2011 Outage Handbook – Industry First – Combined Cycle Journal

2011 Outage Handbook – Industry First

Ovation replaces Mark V on 7FA

Owner/operators learned at the recent 7F Users Group Conference (May 9-13, Houston) how Xcel Energy replaced an ageing Mark V gas-turbine control system with Emerson Process Management’s (Pittsburgh) Ovation™ on Unit 3 of its Fort St. Vrain Generating Station (FSV), Platteville, Colo. It is believed to be the first time a non-OEM control system was installed successfully on this popular frame.

Xcel Energy Production Specialist Tom Kennedy summed up the project’s success this way: No control system faults or trips since restart of the GT on Ovation in November 2010.

FSV is a 965-MW 3 × 1 combined cycle plant anchored by a 330-MW steam turbine installed in the 1970s as part of the country’s only high-temperature gas-cooled reactor project. The nuclear unit generated first power in December 1976 and was shuttered in 1989.

The steamer is known as Unit 1. The first gas turbine at the site, the Model 7221 Unit 2, was installed in 1996 as a simple-cycle peaker. Kennedy said that engine was built with the OEM’s first commercial DLN2.6 combustion system.

Over the next two years, the plant was refitted as a combined cycle and began service as a 1 × 1 in 1998. Unit 3, a model 7231, was added to make a 2 x 1. Unit 4, installed two years later to complete the 3 × 1, is a 7241.

Unit 3 was selected for a controls upgrade first because it was the GT for which a major overhaul was scheduled in 2010. The Unit 2 Mark V is older, but the engine’s next major would not be until 2015. Maintenance costs for the Mark V were increasing and parts would soon be difficult to find.

FSV plans to upgrade the control systems on the remaining turbines, depending on budget support and other factors, during their next major inspections—tentatively 2013 for Unit 4, 2015 for Units 1 and 2.

Decision. The OEM’s Mark VIe was the leading candidate for the Unit 3 upgrade in the early going: It is a proven control system for the 7FA. But Emerson wanted an opportunity to bid and FSV personnel had a deep appreciation for the company’s capabilities having migrated from a WDPF balance-of-plant controls platform to Ovation in 2007. One of the power producer’s concerns was being a “serial number 1.”


Motivated in part by more favorable pricing than was available from the OEM, Emerson and Xcel agreed that the controls supplier would pursue the project through a simulated proof of concept. If Emerson met the utility’s requirements, the project would go forward; if not, it would be terminated at no cost to Xcel Energy.Emerson “passed.” The factory acceptance test (FAT) for Unit 3’s Ovation control system was conducted in July 2010 (Figs 1, 2) and the upgrade from Mark V to Ovation was incorporated into a 42-day major inspection last fall (Figs 3, 4). The controls work was not on the critical path.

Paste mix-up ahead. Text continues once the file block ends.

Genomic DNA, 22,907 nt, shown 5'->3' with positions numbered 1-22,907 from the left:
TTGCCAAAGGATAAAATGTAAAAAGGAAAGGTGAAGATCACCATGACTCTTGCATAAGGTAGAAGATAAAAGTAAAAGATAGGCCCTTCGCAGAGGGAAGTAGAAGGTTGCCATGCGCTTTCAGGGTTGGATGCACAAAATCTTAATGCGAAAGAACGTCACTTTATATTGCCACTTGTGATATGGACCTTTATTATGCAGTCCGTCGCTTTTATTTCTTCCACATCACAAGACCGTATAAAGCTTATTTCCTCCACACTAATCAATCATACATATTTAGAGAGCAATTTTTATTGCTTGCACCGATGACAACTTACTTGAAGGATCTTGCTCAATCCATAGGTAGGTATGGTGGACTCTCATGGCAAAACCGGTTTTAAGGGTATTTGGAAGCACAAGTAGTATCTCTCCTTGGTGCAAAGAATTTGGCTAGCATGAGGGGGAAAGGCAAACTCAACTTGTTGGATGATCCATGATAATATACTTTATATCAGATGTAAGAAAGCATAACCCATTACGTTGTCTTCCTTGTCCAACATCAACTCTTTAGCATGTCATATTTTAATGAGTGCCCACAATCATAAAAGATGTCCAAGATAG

Kennedy said the controls upgrade did not hamper other outage work—which was mostly mechanical in nature. However, the outage made some tasks more difficult for the controls team, which had to hard-wire all I/O points into Ovation and loop-check every component. Specifically, every wire that went into the Mark V had to be disconnected and then reconnected to the new system.

For others who might consider a similar project, Kennedy provided the following guidance: Allow three days for demolition, one for installation of panels (assuming peripherals are already installed as they were at FSV), nine days for retermination, 10 for loop checks, and a day each for calibrating valves and functional testing. Finally, schedule a three-day commissioning period.

The controls expert said the project was reasonably straight-forward. A few hiccups he mentioned are these:

  • The panels supplied by Emerson were slightly oversize for the existing Mark V controls cabinet, which was being repurposed. An added field-trim step was necessary.
  • The Mark V relied on passive speed probes, which were less than ideal. They were replaced with active probes.
  • The existing EX2000 exciters used the ARCnet LAN protocol. Converter boxes were needed to transition to Ethernet required by Ovation. It took some field mods to get this done and checked out.
  • The startup curve required some tweaking to properly control interstage pressure. The engine had been surging some during early operational tests.

Operators are happy with the Ovation GT controls, Kennedy said. Graphics and logic are much easier to change than they were for the Mark V. Also, there have been no data-link failures, which had been much too frequent.

Interestingly, using the SAMA logic provided with Ovation, I&C techs can now trouble-shoot the remaining Mark Vs at the site more easily. The OEM’s logic diagrams reportedly are difficult to navigate. Two more benefits provided by conversion to Ovation: Operators I/E techs only need to maintain proficiency on one control system and spare parts requirements are greatly reduced. CCJ

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